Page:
If your child is struggling to attend school due to anxiety there are things you can do to make the situation easier.
Firstly, did your child feel anxious before the Covid-19 pandemic or before lockdown happened? It is likely that previously anxious children will be impacted most. These children may have become less anxious during lockdown with it increasing again. It is normal as their sense of day to day certainty disappears. Remember that from your perspective things may feel certain but your child may not have the same sense of security.
Your subconscious mind always wants you to feel safe.
Your child will subconsciously use strategies to increase safety and certainty helps this. This means that by avoiding situations that are uncertain anxiety decreases. However, this is a short term solution and over time this way of being will increase avoidance tactics to decrease anxiety as a way to feel in control.
Reasons for anxiety can include:
- Loss E.g. such as a friend moving away
- Grief E.g. death of a pet or a family member
- Change E.g. Moving home or parents splitting
- Stressors E.g. Bullying or pressures of exams
- Genes E.g. Other anxious family member
Those children who have become newly anxious are more likely to have been impacted by issues relating to the pandemic. This could be fear of the virus itself; health anxiety. Six months is also long enough to become used to a new change in routine. Gradual exposure back to the ‘normal’ routine is a good method to build confidence in your child in these cases.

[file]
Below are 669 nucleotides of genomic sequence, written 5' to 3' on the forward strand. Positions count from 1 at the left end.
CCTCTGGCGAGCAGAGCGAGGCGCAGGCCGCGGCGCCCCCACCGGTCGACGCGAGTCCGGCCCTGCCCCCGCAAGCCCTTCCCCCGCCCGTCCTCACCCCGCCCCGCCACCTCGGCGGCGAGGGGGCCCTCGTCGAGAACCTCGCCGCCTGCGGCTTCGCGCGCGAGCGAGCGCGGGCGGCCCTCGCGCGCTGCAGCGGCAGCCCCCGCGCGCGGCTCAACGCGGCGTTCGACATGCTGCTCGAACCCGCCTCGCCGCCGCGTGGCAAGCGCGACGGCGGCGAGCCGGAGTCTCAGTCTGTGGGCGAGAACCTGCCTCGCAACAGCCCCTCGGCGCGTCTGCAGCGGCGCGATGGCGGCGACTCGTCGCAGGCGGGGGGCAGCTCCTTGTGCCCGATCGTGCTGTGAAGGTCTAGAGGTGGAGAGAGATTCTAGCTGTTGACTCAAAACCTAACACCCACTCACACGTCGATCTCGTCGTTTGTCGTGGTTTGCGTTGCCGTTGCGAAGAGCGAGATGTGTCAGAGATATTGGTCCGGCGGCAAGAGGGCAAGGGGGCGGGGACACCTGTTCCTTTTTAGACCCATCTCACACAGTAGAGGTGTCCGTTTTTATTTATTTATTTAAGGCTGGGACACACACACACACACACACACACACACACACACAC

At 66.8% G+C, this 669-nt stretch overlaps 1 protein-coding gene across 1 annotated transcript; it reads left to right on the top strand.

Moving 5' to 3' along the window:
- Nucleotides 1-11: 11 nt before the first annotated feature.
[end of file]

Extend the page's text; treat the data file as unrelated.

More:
There are ways to help your child to feel in control and increase confidence.
Children tend to feel more secure when they know they are safe and what is going to happen. Parents (and carers) can support them to build a feeling of security even when they are not together.
Effects of the anxiety include:
- angry outbursts
- nausea/ vomiting
- checking your whereabouts
- refusal to leave home or a vehicle
Here are several ways to support your anxious school refusing child.
- Ensure there is a clear routine in place for their day and that they know what that is.
- Be very clear about what is going to happen in a factual way. “We are going to walk to school together, I will say goodbye at the school door and wave at the window. I will be there at 3.30pm to collect you.” Stick to your word and go out of your way to make this happen so they gain trust.
- Commit 10 to 15 minutes each day for them to have a worry time. They can write, draw or talk to you about their worries. Give them space and time to talk while you to listen to them. Listen without judgement and be supportive. Over time this will help to develop a trust between you and your child and a space for them to share if other things are going on without fear of repercussions. Use open questioning when necessary, rather than closed and allow the chid the space to make decisions or come up with solutions. This helps with confidence.
- Arrange a meeting with the pastoral leader, their teacher and your child and together work out what steps can be done to help and support your child. This may include separate out of class support or reduced attendance. Ensure your child know the meeting is going to happen. Ask your child, in advance, how they would like school to be for them, what they would like within reason.